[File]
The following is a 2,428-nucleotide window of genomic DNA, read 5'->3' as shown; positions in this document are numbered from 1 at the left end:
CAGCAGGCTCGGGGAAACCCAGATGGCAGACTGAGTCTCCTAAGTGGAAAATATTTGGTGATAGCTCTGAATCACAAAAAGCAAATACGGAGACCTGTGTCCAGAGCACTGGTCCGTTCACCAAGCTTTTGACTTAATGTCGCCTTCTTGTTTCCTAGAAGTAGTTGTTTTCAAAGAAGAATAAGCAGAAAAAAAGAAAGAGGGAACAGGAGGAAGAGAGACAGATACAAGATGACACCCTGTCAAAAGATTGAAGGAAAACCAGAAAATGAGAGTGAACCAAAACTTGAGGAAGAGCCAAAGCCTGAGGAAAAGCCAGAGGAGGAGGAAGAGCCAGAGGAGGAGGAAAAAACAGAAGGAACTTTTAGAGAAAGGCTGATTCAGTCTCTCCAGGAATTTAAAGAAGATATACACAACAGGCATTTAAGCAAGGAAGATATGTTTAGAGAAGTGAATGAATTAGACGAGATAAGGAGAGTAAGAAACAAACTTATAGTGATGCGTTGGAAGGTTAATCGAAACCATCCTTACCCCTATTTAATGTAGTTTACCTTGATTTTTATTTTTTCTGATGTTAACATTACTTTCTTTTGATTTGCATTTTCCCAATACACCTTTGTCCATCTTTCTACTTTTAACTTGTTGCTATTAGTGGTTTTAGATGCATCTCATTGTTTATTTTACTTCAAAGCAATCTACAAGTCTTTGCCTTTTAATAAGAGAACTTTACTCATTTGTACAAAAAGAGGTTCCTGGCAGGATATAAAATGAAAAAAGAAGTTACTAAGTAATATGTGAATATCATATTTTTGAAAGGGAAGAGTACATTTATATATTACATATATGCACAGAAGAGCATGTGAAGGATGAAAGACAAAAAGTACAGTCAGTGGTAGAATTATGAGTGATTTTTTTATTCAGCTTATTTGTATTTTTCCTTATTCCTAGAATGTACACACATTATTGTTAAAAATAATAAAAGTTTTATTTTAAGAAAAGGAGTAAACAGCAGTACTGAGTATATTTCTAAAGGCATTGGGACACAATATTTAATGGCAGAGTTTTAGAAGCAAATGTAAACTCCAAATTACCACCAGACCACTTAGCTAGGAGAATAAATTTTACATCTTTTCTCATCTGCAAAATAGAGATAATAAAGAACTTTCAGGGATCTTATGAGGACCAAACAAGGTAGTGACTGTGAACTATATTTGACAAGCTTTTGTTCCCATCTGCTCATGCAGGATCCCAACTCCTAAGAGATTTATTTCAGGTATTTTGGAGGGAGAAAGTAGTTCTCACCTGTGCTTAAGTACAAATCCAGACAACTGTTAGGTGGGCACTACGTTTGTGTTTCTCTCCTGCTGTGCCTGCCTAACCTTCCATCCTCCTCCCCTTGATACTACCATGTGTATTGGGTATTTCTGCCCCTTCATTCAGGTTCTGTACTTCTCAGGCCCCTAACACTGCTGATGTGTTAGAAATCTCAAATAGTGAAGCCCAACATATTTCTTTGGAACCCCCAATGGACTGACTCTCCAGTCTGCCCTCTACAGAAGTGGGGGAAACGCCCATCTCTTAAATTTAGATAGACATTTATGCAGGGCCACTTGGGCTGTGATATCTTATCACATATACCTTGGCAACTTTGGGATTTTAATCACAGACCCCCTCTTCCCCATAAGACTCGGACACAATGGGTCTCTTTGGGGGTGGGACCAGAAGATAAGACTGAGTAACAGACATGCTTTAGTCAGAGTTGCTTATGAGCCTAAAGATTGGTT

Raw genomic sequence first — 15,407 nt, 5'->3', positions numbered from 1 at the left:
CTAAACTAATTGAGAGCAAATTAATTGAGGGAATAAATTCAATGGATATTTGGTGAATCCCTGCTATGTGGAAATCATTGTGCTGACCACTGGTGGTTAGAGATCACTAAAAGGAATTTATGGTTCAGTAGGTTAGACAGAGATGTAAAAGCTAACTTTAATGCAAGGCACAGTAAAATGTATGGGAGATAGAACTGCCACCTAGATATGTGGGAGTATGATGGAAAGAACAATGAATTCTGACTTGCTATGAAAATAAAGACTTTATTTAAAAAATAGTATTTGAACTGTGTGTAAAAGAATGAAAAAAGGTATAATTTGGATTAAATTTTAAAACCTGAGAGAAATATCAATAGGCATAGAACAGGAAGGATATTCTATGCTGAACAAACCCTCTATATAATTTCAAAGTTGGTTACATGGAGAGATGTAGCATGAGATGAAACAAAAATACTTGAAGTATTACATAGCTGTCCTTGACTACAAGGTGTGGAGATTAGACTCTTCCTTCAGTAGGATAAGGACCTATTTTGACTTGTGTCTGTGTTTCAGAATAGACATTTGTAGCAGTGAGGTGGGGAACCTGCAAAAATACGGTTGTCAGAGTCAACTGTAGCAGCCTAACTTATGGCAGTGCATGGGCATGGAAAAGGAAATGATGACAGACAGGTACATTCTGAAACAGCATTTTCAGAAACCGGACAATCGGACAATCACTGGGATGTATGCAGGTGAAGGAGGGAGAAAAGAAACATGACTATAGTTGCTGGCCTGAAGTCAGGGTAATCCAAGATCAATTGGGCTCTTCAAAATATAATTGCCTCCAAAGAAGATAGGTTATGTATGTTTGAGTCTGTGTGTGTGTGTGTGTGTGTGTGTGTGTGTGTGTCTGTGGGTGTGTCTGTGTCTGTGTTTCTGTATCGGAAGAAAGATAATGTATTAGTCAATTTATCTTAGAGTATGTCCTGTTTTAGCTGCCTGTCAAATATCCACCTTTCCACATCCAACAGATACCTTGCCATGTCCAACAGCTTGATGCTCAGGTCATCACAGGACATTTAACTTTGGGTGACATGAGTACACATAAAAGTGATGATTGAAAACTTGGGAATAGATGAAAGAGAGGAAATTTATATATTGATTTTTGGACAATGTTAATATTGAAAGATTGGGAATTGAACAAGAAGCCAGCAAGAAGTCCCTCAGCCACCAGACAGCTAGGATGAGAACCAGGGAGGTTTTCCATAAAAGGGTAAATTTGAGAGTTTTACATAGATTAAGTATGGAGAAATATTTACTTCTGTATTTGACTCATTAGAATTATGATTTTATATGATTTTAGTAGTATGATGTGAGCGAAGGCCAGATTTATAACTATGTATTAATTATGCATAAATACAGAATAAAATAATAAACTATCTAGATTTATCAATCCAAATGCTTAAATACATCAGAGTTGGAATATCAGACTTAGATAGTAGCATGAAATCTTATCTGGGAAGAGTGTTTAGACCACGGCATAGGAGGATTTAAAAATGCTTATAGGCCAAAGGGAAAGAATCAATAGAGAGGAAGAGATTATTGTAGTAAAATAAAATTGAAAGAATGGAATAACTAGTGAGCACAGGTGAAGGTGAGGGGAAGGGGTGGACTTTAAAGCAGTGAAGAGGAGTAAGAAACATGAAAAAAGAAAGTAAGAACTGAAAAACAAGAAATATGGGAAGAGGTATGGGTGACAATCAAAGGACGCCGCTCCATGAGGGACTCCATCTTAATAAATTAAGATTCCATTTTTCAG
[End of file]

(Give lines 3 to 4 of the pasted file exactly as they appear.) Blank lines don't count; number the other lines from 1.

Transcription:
Raw genomic sequence first — 15,407 nt, 5'->3', positions numbered from 1 at the left:
CTAAACTAATTGAGAGCAAATTAATTGAGGGAATAAATTCAATGGATATTTGGTGAATCCCTGCTATGTGGAAATCATTGTGCTGACCACTGGTGGTTAGAGATCACTAAAAGGAATTTATGGTTCAGTAGGTTAGACAGAGATGTAAAAGCTAACTTTAATGCAAGGCACAGTAAAATGTATGGGAGATAGAACTGCCACCTAGATATGTGGGAGTATGATGGAAAGAACAATGAATTCTGACTTGCTATGAAAATAAAGACTTTATTTAAAAAATAGTATTTGAACTGTGTGTAAAAGAATGAAAAAAGGTATAATTTGGATTAAATTTTAAAACCTGAGAGAAATATCAATAGGCATAGAACAGGAAGGATATTCTATGCTGAACAAACCCTCTATATAATTTCAAAGTTGGTTACATGGAGAGATGTAGCATGAGATGAAACAAAAATACTTGAAGTATTACATAGCTGTCCTTGACTACAAGGTGTGGAGATTAGACTCTTCCTTCAGTAGGATAAGGACCTATTTTGACTTGTGTCTGTGTTTCAGAATAGACATTTGTAGCAGTGAGGTGGGGAACCTGCAAAAATACGGTTGTCAGAGTCAACTGTAGCAGCCTAACTTATGGCAGTGCATGGGCATGGAAAAGGAAATGATGACAGACAGGTACATTCTGAAACAGCATTTTCAGAAACCGGACAATCGGACAATCACTGGGATGTATGCAGGTGAAGGAGGGAGAAAAGAAACATGACTATAGTTGCTGGCCTGAAGTCAGGGTAATCCAAGATCAATTGGGCTCTTCAAAATATAATTGCCTCCAAAGAAGATAGGTTATGTATGTTTGAGTCTGTGTGTGTGTGTGTGTGTGTGTGTGTGTGTGTGTCTGTGGGTGTGTCTGTGTCTGTGTTTCTGTATCGGAAGAAAGATAATGTATTAGTCAATTTATCTTAGAGTATGTCCTGTTTTAGCTGCCTGTCAAATATCCACCTTTCCACATCCAACAGATACCTTGCCATGTCCAACAGCTTGATGCTCAGGTCATCACAGGACATTTAACTTTGGGTGACATGAGTACACATAAAAGTGATGATTGAAAACTTGGGAATAGATGAAAGAGAGGAAATTTATATATTGATTTTTGGACAATGTTAATATTGAAAGATTGGGAATTGAACAAGAAGCCAGCAAGAAGTCCCTCAGCCACCAGACAGCTAGGATGAGAACCAGGGAGGTTTTCCATAAAAGGGTAAATTTGAGAGTTTTACATAGATTAAGTATGGAGAAATATTTACTTCTGTATTTGACTCATTAGAATTATGATTTTATATGATTTTAGTAGTATGATGTGAGCGAAGGCCAGATTTATAACTATGTATTAATTATGCATAAATACAGAATAAAATAATAAACTATCTAGATTTATCAATCCAAATGCTTAAATACATCAGAGTTGGAATATCAGACTTAGATAGTAGCATGAAATCTTATCTGGGAAGAGTGTTTAGACCACGGCATAGGAGGATTTAAAAATGCTTATAGGCCAAAGGGAAAGAATCAATAGAGAGGAAGAGATTATTGTAGTAAAATAAAATTGAAAGAATGGAATAACTAGTGAGCACAGGTGAAGGTGAGGGGAAGGGGTGGACTTTAAAGCAGTGAAGAGGAGTAAGAAACATGAAAAAAGAAAGTAAGAACTGAAAAACAAGAAATATGGGAAGAGGTATGGGTGACAATCAAAGGACGCCGCTCCATGAGGGACTCCATCTTAATAAATTAAGATTCCATTTTTCAG